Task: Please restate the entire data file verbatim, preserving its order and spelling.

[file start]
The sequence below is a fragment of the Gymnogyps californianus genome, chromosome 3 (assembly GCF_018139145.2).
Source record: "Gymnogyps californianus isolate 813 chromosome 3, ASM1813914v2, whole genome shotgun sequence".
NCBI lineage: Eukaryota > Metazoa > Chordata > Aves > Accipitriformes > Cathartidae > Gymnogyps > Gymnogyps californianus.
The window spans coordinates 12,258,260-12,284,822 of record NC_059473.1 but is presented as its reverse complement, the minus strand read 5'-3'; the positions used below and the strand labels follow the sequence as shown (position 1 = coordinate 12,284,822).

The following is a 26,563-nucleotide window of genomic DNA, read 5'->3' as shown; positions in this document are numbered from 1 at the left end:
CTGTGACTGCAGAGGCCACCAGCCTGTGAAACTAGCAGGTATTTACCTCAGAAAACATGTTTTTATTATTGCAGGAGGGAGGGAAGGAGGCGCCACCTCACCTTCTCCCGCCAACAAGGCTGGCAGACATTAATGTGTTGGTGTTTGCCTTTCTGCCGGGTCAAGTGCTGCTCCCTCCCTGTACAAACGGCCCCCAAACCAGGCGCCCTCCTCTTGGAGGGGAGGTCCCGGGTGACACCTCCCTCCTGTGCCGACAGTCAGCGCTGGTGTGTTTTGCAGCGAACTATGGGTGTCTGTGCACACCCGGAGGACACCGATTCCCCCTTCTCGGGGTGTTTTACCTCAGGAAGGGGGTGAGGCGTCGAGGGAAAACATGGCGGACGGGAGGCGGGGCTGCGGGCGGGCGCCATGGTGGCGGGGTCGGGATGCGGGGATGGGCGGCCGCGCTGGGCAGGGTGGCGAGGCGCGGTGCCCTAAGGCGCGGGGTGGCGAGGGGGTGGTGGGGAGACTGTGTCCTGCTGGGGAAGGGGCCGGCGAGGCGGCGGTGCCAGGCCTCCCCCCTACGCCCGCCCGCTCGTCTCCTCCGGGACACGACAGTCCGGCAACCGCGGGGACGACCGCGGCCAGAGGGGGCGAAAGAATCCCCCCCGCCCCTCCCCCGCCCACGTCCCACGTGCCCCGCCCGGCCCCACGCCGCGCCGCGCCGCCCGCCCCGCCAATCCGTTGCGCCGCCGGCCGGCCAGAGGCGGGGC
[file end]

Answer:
The sequence below is a fragment of the Gymnogyps californianus genome, chromosome 3 (assembly GCF_018139145.2).
Source record: "Gymnogyps californianus isolate 813 chromosome 3, ASM1813914v2, whole genome shotgun sequence".
NCBI lineage: Eukaryota > Metazoa > Chordata > Aves > Accipitriformes > Cathartidae > Gymnogyps > Gymnogyps californianus.
The window spans coordinates 12,258,260-12,284,822 of record NC_059473.1 but is presented as its reverse complement, the minus strand read 5'-3'; the positions used below and the strand labels follow the sequence as shown (position 1 = coordinate 12,284,822).

The following is a 26,563-nucleotide window of genomic DNA, read 5'->3' as shown; positions in this document are numbered from 1 at the left end:
CTGTGACTGCAGAGGCCACCAGCCTGTGAAACTAGCAGGTATTTACCTCAGAAAACATGTTTTTATTATTGCAGGAGGGAGGGAAGGAGGCGCCACCTCACCTTCTCCCGCCAACAAGGCTGGCAGACATTAATGTGTTGGTGTTTGCCTTTCTGCCGGGTCAAGTGCTGCTCCCTCCCTGTACAAACGGCCCCCAAACCAGGCGCCCTCCTCTTGGAGGGGAGGTCCCGGGTGACACCTCCCTCCTGTGCCGACAGTCAGCGCTGGTGTGTTTTGCAGCGAACTATGGGTGTCTGTGCACACCCGGAGGACACCGATTCCCCCTTCTCGGGGTGTTTTACCTCAGGAAGGGGGTGAGGCGTCGAGGGAAAACATGGCGGACGGGAGGCGGGGCTGCGGGCGGGCGCCATGGTGGCGGGGTCGGGATGCGGGGATGGGCGGCCGCGCTGGGCAGGGTGGCGAGGCGCGGTGCCCTAAGGCGCGGGGTGGCGAGGGGGTGGTGGGGAGACTGTGTCCTGCTGGGGAAGGGGCCGGCGAGGCGGCGGTGCCAGGCCTCCCCCCTACGCCCGCCCGCTCGTCTCCTCCGGGACACGACAGTCCGGCAACCGCGGGGACGACCGCGGCCAGAGGGGGCGAAAGAATCCCCCCCGCCCCTCCCCCGCCCACGTCCCACGTGCCCCGCCCGGCCCCACGCCGCGCCGCGCCGCCCGCCCCGCCAATCCGTTGCGCCGCCGGCCGGCCAGAGGCGGGGC